He also reiterated that the initial redeployments from the ports were significant, not only as the first part of the broader redeployments in Hudaydah, but also as it transformed the ports into “civilian space” that facilitated the work of the Yemen Red Sea Ports Corporation, supported by the United Nations.
Noting the continued commitment of the parties to the Hudaydah Agreement, General Lollesgaard urges them to finalize the outstanding negotiations to allow full implementation of Phases 1 and 2.
With cases of Ebola now confirmed in Uganda, the World Health Organization is reconvening the Emergency Committee on the International Health Regulations. That meeting will take place tomorrow in Geneva. That meeting’s objective will be to ascertain whether the outbreak constitutes a public health emergency of international concern. This will be the 3rd meeting of the committee since the beginning of the outbreak in the Democratic Republic of the Congo.
As of this morning, the Democratic Republic of the Congo’s most recent number of cases stands at 2,084, with 1,405 deaths. And, as of this morning, Ugandan authorities reported two deaths linked to Ebola.
I want to say we welcome the announcement by Norway’s Government Pension Fund Global, which has decided to give the go-ahead for the largest fossil fuel divestment to date by dropping more than $13bn of investment.
The Global Compact Office said that a broad coalition of business, civil society and UN leaders continue to call to action for private companies to make their critical and necessary contribution to reducing greenhouse gas emissions to limit the worst impacts of climate change.
In the lead-up to the Secretary-General’s Climate Action Summit in September, Chief Executive Officers are being challenged to set even more ambitious targets for their companies in line with the report by the Intergovernmental Panel on Climate Change, which has made the case for limiting global temperature rise to 1.5°C above pre-industrial levels.
The call to action comes in the form of an open letter addressed to business leaders and signed by Lise Kingo, the head of the Global Compact Office, with more than 20 leaders, including María Fernanda Espinosa Garcés, the President of the GA [General Assembly]; Patricia Espinosa, Executive Secretary of the UN Framework Convention on Climate Change; Jayathma Wickramanayake, the Secretary-General’s Envoy on Youth; and SDG Advocate Paul Polman, the former CEO of Unilever.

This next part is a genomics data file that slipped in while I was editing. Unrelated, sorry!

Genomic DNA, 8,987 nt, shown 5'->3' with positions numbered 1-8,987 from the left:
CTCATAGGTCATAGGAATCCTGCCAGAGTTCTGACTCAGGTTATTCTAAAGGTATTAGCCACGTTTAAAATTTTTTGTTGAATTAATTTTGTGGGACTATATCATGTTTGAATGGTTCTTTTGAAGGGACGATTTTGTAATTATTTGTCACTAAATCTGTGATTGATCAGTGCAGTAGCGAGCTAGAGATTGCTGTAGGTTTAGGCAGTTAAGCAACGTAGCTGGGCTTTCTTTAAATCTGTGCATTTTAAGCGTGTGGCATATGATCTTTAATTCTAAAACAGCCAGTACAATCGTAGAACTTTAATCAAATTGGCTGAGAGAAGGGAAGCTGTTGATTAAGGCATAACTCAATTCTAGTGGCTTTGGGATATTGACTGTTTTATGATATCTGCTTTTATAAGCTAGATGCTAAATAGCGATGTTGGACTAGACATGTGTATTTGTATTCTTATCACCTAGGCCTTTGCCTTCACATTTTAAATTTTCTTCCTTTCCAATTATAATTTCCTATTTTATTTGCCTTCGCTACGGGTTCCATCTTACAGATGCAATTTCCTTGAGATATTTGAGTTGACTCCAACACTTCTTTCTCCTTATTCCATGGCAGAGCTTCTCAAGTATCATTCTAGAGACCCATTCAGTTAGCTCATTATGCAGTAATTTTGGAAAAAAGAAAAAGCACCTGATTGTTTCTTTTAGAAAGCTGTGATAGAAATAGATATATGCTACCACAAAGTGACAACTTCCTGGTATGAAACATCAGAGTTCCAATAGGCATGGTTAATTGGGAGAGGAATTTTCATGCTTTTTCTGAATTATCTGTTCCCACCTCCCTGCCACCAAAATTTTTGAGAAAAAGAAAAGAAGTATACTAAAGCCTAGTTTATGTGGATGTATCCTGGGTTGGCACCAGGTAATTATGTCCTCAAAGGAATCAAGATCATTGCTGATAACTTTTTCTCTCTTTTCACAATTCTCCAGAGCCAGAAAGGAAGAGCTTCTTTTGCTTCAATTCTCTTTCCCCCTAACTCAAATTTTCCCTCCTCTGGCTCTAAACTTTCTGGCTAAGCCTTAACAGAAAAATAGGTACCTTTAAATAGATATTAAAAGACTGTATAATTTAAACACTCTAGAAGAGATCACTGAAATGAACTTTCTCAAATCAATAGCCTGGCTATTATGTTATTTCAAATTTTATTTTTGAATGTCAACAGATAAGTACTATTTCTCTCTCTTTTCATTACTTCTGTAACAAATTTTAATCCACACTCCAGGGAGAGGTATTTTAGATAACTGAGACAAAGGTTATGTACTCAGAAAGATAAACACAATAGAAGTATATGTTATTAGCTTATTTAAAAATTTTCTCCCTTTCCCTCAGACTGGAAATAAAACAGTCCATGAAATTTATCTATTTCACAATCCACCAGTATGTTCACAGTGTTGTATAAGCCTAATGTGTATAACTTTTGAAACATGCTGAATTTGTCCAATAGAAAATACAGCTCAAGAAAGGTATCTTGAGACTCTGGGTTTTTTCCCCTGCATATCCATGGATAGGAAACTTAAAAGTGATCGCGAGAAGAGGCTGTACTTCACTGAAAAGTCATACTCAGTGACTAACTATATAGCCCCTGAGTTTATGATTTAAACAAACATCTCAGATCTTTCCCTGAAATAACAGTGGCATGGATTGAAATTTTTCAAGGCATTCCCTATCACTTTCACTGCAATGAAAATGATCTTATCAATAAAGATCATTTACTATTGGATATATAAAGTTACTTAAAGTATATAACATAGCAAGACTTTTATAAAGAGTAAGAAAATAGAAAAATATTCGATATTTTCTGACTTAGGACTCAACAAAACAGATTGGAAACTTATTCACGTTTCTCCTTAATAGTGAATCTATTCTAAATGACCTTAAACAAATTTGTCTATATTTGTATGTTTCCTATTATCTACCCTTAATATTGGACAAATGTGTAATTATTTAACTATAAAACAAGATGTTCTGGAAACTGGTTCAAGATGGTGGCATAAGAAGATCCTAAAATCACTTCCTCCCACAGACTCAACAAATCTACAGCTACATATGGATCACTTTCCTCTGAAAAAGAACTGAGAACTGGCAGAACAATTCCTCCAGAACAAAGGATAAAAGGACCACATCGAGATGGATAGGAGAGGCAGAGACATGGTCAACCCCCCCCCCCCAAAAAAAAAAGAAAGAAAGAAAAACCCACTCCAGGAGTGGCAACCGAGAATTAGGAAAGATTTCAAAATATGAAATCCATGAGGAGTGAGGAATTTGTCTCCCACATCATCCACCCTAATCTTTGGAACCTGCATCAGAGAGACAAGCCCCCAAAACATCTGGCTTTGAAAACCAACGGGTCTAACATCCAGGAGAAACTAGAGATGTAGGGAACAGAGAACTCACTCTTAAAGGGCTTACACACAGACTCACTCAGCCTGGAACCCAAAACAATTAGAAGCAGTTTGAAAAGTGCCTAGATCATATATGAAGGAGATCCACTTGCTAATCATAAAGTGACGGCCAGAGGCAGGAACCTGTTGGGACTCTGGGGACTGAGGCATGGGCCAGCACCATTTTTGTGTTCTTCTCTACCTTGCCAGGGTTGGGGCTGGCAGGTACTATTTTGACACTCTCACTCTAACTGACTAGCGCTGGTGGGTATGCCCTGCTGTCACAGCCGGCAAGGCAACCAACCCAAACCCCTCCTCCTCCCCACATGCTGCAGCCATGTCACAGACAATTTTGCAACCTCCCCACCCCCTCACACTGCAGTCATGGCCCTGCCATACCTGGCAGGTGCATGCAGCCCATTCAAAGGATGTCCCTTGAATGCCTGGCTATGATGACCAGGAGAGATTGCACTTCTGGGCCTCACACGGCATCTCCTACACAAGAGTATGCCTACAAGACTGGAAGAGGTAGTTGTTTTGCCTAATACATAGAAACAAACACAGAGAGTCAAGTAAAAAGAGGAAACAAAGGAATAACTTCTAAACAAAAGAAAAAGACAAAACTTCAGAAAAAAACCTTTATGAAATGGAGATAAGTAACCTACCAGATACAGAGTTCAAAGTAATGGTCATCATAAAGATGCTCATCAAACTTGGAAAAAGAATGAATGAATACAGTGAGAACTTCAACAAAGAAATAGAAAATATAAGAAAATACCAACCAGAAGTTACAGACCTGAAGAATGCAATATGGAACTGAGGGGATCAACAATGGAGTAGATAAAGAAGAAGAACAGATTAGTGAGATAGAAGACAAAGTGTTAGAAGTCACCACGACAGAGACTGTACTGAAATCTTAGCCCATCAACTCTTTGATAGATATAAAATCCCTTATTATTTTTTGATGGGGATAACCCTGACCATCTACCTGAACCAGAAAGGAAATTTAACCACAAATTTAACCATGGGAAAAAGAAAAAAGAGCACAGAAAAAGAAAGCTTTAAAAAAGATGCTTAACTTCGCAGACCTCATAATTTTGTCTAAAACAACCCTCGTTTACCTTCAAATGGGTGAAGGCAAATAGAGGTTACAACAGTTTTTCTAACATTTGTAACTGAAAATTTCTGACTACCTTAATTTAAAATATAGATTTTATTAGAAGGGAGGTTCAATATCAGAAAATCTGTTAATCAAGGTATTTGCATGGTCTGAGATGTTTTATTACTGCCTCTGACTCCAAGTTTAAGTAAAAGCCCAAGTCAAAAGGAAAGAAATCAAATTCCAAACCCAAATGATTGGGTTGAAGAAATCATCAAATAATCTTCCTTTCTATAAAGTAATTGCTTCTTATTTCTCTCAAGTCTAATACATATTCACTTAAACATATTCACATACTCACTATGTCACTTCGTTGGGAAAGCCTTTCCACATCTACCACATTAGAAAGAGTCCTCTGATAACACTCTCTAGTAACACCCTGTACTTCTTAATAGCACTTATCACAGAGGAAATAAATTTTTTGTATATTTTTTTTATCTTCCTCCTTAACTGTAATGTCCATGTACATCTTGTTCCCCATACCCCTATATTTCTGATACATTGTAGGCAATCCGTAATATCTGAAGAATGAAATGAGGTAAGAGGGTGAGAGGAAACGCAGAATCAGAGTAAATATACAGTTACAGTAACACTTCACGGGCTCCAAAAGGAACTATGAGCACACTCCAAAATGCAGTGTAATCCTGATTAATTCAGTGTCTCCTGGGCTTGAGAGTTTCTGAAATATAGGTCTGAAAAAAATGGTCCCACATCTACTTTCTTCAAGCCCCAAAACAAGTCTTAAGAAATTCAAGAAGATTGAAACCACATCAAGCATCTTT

WORLD ECONOMIC FORUM
This afternoon, the Secretary-General and Klaus Schwab, the founder of the World Economic Forum, will witness them signing a Memorandum of Understanding on a strategic partnership between the UN and the World Economic Forum, which outlines areas of cooperation to deepen engagement between the two institutions and to jointly accelerate the implementation of the 2030 Agenda.
One from the World Health Organization (WHO) published in the Lancet that found no link between HIV infection risks and the contraceptive methods used by women. The study was conducted in four African countries with a high HIV incidence – notably, [eSwatini], Kenya, South Africa and Zambia – and involved over 7,200 sexually active, HIV-negative women, who used 3 different reversible contraceptive methods.
The study found, however, that incidence of HIV infections among all of the women participants was high – an average of 3.8 per cent per year – indicating that HIV remains a significant personal risk and public health challenge for many women in these countries.
A new report by UNICEF has found that Sweden, Norway, Iceland, Estonia and Portugal offer the best family friendly policies among 31 of the world’s richest countries.
These policies include the duration of parental leave at full pay and childcare services for children between 0 and 6.
There’s a full press release available to you.
Today is the International Albinism Awareness Day. This year’s theme is "Still Standing Strong" and is a call to recognize, celebrate and stand in solidarity with persons with albinism and to support their cause – from their accomplishments and positive practices to the promotion and protection of their human rights.
Persons with albinism have faced, and continue to face, stigma, discrimination, barriers in health and education, and invisibility in social and political arenas.
In solidarity, the campaign is asking people to use the hashtags #stillstrong, #AlbinismDay, and #standupforhumanrights.